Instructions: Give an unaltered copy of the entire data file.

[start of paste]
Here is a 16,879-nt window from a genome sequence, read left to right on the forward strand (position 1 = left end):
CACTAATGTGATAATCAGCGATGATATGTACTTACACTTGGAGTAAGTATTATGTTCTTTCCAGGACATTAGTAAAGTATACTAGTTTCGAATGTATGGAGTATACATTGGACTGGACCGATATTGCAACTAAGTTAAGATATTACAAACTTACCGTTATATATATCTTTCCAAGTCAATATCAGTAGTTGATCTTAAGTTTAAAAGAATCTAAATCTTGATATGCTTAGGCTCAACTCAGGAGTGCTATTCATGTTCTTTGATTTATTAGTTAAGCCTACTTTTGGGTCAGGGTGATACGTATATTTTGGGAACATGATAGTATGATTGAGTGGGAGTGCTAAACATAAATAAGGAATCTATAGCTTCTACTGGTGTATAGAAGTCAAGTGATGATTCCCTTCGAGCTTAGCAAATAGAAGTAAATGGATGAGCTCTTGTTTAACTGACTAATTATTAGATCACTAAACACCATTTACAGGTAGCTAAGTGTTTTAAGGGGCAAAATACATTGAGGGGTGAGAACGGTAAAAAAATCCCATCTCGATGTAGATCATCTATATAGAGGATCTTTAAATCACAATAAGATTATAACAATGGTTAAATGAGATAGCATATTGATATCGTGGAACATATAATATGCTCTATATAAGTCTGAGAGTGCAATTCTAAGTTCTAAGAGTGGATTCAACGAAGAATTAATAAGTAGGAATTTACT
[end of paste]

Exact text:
Here is a 16,879-nt window from a genome sequence, read left to right on the forward strand (position 1 = left end):
CACTAATGTGATAATCAGCGATGATATGTACTTACACTTGGAGTAAGTATTATGTTCTTTCCAGGACATTAGTAAAGTATACTAGTTTCGAATGTATGGAGTATACATTGGACTGGACCGATATTGCAACTAAGTTAAGATATTACAAACTTACCGTTATATATATCTTTCCAAGTCAATATCAGTAGTTGATCTTAAGTTTAAAAGAATCTAAATCTTGATATGCTTAGGCTCAACTCAGGAGTGCTATTCATGTTCTTTGATTTATTAGTTAAGCCTACTTTTGGGTCAGGGTGATACGTATATTTTGGGAACATGATAGTATGATTGAGTGGGAGTGCTAAACATAAATAAGGAATCTATAGCTTCTACTGGTGTATAGAAGTCAAGTGATGATTCCCTTCGAGCTTAGCAAATAGAAGTAAATGGATGAGCTCTTGTTTAACTGACTAATTATTAGATCACTAAACACCATTTACAGGTAGCTAAGTGTTTTAAGGGGCAAAATACATTGAGGGGTGAGAACGGTAAAAAAATCCCATCTCGATGTAGATCATCTATATAGAGGATCTTTAAATCACAATAAGATTATAACAATGGTTAAATGAGATAGCATATTGATATCGTGGAACATATAATATGCTCTATATAAGTCTGAGAGTGCAATTCTAAGTTCTAAGAGTGGATTCAACGAAGAATTAATAAGTAGGAATTTACT